If there’s one thing you’ve noticed about your dog, it’s that they definitely enjoy their sleep. Well, after a good exercise sesh, that is.
Whether it’s a puppy who’s conked out with their back legs spread, an adult dog snoring on the couch, or Fido lying belly up fast asleep––dog sleep can actually raise a lot of questions.
Today we’re going to get into some of the most popular questions we get related to dog and puppy sleep here at Monster K9.
This includes: How long do dogs sleep? Is it normal for dogs to snore? What do dogs dream about? And a whole lot more!
So if you’re ready to have a better understanding of dog sleep, read on my fellow dog lover. We’ve got all the answers.
Even the most energetic of dogs spend a lot of their days sleeping. But what’s considered normal and not can sometimes be tricky to figure out. Like with many dog-related questions, a lot of it is going to depend on your dog’s age, size, and breed type. But there are definitely some overarching averages that can give you a better idea.
Let’s look at average sleep times and how much sleep dogs actually need. This can be helpful in determining if you are exercising your dog enough (or maybe too much).
It will also give you an idea of how much you can realistically expect your dog to be able to snooze during the day.
Lastly, it may even help you identify a health issue if they are sleeping well above what’s considered average.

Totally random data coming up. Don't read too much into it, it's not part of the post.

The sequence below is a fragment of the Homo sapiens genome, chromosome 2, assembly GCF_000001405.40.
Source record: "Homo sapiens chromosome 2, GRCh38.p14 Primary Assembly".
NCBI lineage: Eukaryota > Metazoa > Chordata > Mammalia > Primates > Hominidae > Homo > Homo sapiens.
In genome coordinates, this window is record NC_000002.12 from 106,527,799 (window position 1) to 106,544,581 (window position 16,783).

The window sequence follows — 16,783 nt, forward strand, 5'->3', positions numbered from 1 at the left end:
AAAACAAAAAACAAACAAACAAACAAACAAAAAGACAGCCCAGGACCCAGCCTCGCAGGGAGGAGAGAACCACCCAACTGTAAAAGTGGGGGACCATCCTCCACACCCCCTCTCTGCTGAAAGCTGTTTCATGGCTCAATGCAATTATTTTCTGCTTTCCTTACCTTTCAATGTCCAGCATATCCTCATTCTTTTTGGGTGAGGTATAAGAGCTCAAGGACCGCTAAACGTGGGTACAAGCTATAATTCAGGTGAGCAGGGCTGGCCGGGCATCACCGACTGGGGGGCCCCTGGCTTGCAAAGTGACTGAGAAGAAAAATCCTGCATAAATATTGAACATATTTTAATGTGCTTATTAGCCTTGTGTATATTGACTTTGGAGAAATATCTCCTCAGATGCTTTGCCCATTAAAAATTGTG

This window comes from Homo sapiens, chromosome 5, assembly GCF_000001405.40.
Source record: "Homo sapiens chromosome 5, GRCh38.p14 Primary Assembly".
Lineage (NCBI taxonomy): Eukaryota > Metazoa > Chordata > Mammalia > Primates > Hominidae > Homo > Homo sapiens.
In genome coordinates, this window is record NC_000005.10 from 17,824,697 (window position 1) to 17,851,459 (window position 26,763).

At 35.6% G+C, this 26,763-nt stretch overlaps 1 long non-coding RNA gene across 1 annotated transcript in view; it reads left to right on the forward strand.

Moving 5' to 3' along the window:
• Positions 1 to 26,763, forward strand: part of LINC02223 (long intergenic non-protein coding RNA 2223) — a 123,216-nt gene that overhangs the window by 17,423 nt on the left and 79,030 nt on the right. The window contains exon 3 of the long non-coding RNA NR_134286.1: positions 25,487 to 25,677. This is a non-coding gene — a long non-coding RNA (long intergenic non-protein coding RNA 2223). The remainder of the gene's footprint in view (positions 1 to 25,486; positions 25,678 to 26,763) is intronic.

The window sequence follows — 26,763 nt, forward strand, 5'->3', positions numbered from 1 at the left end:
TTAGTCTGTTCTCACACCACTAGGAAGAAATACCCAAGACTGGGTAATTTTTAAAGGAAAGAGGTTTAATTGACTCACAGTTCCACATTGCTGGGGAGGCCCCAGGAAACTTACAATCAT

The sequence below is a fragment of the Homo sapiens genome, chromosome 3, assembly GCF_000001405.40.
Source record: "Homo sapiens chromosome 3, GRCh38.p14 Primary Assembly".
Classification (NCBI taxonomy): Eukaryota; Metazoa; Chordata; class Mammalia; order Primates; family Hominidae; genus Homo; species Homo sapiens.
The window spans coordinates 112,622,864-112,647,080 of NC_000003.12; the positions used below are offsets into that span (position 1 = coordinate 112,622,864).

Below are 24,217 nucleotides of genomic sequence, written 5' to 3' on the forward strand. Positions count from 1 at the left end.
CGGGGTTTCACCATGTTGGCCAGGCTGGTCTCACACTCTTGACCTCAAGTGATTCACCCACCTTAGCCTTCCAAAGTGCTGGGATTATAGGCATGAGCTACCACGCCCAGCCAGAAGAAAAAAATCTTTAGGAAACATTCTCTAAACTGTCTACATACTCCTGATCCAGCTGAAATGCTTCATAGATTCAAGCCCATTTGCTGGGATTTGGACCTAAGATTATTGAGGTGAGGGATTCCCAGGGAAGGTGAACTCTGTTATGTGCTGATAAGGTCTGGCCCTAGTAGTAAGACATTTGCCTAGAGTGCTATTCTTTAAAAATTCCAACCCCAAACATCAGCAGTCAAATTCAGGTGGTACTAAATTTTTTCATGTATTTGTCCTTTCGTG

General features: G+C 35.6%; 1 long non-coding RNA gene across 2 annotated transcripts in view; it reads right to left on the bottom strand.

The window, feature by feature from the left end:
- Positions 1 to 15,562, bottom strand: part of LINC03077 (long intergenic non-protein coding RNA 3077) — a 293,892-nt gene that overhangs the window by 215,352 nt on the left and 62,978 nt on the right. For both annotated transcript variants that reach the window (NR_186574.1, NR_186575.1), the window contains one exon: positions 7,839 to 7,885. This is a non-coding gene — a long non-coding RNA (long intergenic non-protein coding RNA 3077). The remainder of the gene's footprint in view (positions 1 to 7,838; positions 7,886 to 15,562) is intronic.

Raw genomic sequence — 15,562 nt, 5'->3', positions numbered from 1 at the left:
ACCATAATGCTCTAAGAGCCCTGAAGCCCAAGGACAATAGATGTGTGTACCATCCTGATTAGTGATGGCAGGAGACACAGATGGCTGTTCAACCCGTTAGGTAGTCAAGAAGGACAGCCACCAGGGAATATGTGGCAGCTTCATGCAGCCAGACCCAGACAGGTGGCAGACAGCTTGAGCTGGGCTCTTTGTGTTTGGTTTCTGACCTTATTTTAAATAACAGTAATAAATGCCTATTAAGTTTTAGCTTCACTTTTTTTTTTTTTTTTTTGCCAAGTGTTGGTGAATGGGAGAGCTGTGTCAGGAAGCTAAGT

In our article about dog walking, we talked a lot about how far and long to walk your puppy. The flip side of this is how long they need to sleep––which is a lot! Puppies are a lot like baby humans in that they need regular naps throughout the day. Growing takes a lot of sleep!
On average, puppies sleep 18-20 hours per day. They usually take 30-minute to two-hour naps every hour throughout the day.
It’s very important to respect your puppy’s need for sleep and create an environment that is conducive to daytime sleep for them. A crate works really well for this. Some puppies are unable to settle or crash on their own (especially in a busy household) so it may be necessary to put your puppy down for a nap every hour or so.
In fact, if your puppy has been awake for a while and you begin to see “crazy” behavior with lots of nipping, jumping, and zooming around, it’s likely that they are overtired and need to be led to their sleeping space.
Related Reading: Crate Training Your Puppy or Adult Dog
Adult dogs on the other hand sleep an average of 12-14 hours per day. Their sleep cycles are very similar to humans. Dogs like to follow a sleep routine that involves a regular bedtime and wake time for the day.
It might seem like your dog sleeps more than that, but that is actually probably time spent “lounging but awake”. Their day is spent: 50% sleeping, 30% lounging by awake, and 20% active (source).
There can be a big variation here when you factor in age, breed, and even individual personality. Not surprisingly, senior dogs are going to sleep a lot more than younger ones.
Some of the most energetic breeds are Siberian Huskies, Vizslas, Border Collies, and German Shorthaired Pointers.
And then there are dog breeds that fall somewhere in between and adapt more easily to some days with more lazing around and some days that are go, go, go. All with their exercise needs met, of course.
Related Reading: Destructive Chewing: What, Why, And How to Fix It
Along with the amount of sleep your dog is getting, a lot of owners are surprised to hear Fido sawing wood over on their bed. It’s true––other humans aren’t the only ones who can keep you awake with their snore.
Two out of my three dogs snore, and it seemed to progress as they got older. Coincidence? Maybe. Let’s take a look at some details related to dog snoring.